The Glorious Revolution
ended the rule of King James II of England


Glorious Revolution of 1688 ended the rule of King James II of England and brought William III and Mary II to the throne. It established Parliament's right to control succession to the throne and to limit the monarch's power. In 1689, Parliament passed the Bill of Rights, which banned Roman Catholics from the throne and made it illegal for a monarch to suspend laws, keep an army in peacetime, or levy taxes without Parliament's consent.

James, a Roman Catholic, became king in 1685. He favored Catholics in his appointments and policies. Many people in England disliked his policies. But they put up with James because they expected Mary, his Protestant daughter, to succeed him. However, the birth of a son to James's wife in June 1688 raised the prospect of continued Catholic rule. Leading politicians then invited William of Orange, Mary's husband and ruler of the Netherlands, to invade England with Dutch forces. The English wanted William to help restore their liberties. William invaded England in November, and James fled to France. William and Mary were crowned co-rulers of England in February 1689. William and Mary accepted the crown of Scotland several months later. The revolution met with little resistance in England. However, William had to put down resistance in Scotland and Ireland.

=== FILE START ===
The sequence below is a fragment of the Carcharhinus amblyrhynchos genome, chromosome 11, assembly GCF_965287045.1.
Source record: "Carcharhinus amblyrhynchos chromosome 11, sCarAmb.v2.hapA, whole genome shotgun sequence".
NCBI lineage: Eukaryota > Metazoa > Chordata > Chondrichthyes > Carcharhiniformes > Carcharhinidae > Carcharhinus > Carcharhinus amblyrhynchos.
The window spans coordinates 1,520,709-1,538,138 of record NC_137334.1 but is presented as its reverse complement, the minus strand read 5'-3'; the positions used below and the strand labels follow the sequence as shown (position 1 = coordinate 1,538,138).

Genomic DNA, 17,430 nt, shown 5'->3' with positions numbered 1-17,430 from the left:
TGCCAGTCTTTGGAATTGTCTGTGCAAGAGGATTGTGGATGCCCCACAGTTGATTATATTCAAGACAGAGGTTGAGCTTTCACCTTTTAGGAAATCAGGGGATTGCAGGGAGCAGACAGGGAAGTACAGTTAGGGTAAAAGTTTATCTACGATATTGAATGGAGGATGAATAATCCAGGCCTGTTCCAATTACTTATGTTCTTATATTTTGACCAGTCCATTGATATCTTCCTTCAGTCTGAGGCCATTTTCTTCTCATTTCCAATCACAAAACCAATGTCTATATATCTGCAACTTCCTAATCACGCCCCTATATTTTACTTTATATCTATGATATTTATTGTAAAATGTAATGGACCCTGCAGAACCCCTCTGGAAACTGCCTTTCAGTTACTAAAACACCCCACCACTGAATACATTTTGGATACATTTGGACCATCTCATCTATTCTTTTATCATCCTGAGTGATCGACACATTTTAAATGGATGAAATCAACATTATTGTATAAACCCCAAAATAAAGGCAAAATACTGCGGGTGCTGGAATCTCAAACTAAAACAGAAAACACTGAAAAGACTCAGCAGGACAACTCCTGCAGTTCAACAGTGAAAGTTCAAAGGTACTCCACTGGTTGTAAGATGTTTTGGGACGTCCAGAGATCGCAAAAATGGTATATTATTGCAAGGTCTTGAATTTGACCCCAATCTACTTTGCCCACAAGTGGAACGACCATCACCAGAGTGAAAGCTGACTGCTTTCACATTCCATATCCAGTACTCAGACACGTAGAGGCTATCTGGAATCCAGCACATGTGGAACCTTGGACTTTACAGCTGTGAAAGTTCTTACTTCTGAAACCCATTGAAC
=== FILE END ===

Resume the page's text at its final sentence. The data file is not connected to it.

Contributor: Roger Howell, Jr., D.Phil., Former Prof. of History, Bowdoin College.


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